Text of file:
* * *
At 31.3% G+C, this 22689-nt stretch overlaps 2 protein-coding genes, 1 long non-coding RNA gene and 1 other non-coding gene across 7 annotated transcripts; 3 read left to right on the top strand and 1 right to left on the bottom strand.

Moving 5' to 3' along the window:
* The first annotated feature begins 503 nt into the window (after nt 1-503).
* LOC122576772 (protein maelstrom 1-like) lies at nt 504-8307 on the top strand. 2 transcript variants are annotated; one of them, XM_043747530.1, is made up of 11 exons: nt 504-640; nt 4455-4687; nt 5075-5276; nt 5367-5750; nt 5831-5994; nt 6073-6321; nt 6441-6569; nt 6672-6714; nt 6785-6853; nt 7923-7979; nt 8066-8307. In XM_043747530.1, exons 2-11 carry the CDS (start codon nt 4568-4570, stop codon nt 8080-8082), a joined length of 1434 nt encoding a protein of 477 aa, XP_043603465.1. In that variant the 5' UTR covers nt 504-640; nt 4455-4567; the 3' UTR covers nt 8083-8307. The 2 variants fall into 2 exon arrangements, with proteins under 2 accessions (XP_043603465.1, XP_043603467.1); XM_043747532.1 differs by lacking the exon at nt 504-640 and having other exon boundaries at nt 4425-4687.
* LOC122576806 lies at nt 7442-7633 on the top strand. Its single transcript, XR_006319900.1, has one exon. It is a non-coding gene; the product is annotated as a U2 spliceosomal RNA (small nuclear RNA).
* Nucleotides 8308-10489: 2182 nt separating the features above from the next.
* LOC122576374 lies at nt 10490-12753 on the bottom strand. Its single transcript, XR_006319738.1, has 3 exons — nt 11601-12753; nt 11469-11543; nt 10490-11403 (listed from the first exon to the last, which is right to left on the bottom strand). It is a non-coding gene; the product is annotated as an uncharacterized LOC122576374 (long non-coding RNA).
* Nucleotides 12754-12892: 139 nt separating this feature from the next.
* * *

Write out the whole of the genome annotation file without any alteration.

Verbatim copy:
At 31.3% G+C, this 22689-nt stretch overlaps 2 protein-coding genes, 1 long non-coding RNA gene and 1 other non-coding gene across 7 annotated transcripts; 3 read left to right on the top strand and 1 right to left on the bottom strand.

Moving 5' to 3' along the window:
* The first annotated feature begins 503 nt into the window (after nt 1-503).
* LOC122576772 (protein maelstrom 1-like) lies at nt 504-8307 on the top strand. 2 transcript variants are annotated; one of them, XM_043747530.1, is made up of 11 exons: nt 504-640; nt 4455-4687; nt 5075-5276; nt 5367-5750; nt 5831-5994; nt 6073-6321; nt 6441-6569; nt 6672-6714; nt 6785-6853; nt 7923-7979; nt 8066-8307. In XM_043747530.1, exons 2-11 carry the CDS (start codon nt 4568-4570, stop codon nt 8080-8082), a joined length of 1434 nt encoding a protein of 477 aa, XP_043603465.1. In that variant the 5' UTR covers nt 504-640; nt 4455-4567; the 3' UTR covers nt 8083-8307. The 2 variants fall into 2 exon arrangements, with proteins under 2 accessions (XP_043603465.1, XP_043603467.1); XM_043747532.1 differs by lacking the exon at nt 504-640 and having other exon boundaries at nt 4425-4687.
* LOC122576806 lies at nt 7442-7633 on the top strand. Its single transcript, XR_006319900.1, has one exon. It is a non-coding gene; the product is annotated as a U2 spliceosomal RNA (small nuclear RNA).
* Nucleotides 8308-10489: 2182 nt separating the features above from the next.
* LOC122576374 lies at nt 10490-12753 on the bottom strand. Its single transcript, XR_006319738.1, has 3 exons — nt 11601-12753; nt 11469-11543; nt 10490-11403 (listed from the first exon to the last, which is right to left on the bottom strand). It is a non-coding gene; the product is annotated as an uncharacterized LOC122576374 (long non-coding RNA).
* Nucleotides 12754-12892: 139 nt separating this feature from the next.